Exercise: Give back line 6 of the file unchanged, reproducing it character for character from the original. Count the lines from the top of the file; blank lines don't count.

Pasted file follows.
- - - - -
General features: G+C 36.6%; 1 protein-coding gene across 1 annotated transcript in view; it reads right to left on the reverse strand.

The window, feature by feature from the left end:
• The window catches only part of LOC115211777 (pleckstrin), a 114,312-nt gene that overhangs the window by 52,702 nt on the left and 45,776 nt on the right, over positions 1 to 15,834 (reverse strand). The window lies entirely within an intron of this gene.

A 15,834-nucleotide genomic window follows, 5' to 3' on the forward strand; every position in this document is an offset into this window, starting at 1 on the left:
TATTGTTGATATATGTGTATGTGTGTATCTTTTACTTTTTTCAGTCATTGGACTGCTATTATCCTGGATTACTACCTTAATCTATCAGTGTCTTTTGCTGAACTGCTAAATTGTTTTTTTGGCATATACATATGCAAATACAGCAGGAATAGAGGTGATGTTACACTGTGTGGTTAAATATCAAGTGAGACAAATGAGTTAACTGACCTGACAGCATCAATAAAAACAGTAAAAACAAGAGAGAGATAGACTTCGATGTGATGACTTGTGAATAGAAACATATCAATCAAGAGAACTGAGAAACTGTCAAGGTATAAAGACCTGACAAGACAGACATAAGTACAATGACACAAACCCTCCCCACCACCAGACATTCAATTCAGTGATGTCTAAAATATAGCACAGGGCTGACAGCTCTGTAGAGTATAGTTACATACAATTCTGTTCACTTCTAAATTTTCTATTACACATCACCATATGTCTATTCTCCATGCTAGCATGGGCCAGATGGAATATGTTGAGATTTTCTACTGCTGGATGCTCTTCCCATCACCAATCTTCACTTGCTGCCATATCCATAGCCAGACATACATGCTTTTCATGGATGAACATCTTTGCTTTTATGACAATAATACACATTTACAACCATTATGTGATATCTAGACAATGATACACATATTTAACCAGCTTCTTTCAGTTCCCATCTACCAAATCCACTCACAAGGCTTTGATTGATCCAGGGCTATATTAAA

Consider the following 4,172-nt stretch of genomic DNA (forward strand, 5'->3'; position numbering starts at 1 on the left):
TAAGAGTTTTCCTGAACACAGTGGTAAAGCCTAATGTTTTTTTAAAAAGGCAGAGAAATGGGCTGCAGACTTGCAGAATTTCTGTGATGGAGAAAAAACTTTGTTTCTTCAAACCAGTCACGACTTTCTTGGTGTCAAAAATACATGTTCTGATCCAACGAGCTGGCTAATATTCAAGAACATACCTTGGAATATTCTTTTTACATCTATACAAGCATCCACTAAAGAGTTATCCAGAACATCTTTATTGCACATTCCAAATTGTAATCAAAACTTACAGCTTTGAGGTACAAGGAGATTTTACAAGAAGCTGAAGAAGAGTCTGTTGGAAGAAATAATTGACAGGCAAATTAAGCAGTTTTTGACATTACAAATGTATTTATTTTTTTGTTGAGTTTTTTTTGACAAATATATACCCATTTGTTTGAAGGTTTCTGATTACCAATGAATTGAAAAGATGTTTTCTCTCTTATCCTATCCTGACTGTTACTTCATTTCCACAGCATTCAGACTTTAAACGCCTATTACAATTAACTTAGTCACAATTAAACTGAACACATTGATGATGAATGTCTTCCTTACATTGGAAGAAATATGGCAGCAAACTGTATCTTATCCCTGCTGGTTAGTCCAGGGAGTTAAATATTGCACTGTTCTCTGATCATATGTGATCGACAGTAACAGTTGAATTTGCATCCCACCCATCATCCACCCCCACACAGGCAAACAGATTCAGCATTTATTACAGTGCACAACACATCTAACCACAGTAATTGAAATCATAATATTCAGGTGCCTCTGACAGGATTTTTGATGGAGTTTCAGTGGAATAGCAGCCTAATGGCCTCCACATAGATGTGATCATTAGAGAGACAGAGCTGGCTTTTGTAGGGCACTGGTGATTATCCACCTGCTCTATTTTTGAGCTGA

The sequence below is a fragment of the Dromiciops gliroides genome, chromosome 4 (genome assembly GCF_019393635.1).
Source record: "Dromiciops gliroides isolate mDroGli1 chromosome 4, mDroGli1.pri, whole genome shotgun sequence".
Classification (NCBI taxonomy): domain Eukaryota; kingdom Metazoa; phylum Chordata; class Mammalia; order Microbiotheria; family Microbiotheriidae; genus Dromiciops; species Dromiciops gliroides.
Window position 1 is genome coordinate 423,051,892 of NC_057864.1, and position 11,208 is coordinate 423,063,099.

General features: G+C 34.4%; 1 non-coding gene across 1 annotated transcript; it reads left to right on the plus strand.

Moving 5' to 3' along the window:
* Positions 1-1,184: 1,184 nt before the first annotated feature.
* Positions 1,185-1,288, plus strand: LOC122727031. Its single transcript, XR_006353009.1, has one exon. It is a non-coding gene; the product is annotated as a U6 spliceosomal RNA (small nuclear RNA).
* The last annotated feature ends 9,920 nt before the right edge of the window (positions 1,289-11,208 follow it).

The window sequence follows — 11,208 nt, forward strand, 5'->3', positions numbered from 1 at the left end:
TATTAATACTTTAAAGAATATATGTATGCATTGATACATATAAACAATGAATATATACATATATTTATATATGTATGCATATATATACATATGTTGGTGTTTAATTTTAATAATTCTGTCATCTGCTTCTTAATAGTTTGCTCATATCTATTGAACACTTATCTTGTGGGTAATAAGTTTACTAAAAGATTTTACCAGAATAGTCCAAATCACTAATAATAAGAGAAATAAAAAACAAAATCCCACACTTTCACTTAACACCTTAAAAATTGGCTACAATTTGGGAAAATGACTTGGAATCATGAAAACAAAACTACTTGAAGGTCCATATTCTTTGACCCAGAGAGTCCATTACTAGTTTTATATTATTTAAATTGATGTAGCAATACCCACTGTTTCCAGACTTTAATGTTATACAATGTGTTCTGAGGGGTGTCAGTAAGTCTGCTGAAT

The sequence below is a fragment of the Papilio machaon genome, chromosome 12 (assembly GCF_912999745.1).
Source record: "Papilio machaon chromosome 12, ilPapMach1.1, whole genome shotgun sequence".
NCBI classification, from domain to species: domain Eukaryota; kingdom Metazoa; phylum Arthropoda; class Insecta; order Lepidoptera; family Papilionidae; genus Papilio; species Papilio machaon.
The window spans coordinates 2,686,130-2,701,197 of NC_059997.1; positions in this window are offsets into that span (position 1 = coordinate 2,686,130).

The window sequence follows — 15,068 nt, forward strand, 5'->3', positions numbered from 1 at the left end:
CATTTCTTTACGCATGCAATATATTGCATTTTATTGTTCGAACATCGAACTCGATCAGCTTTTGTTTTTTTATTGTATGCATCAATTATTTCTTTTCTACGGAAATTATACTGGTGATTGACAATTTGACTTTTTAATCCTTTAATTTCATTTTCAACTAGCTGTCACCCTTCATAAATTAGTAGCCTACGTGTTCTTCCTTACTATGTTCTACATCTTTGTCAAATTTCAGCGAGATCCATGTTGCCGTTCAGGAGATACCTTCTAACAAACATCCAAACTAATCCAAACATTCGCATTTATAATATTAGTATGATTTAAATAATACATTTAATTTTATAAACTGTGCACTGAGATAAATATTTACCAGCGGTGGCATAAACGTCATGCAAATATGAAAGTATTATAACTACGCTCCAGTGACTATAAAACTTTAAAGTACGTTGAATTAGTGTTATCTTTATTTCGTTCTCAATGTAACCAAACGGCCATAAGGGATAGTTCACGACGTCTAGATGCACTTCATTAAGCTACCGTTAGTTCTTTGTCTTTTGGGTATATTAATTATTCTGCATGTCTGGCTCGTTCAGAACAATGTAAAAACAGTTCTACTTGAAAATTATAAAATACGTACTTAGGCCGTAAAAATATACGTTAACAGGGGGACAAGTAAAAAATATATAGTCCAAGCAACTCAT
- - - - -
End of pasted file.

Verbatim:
Consider the following 4,172-nt stretch of genomic DNA (forward strand, 5'->3'; position numbering starts at 1 on the left):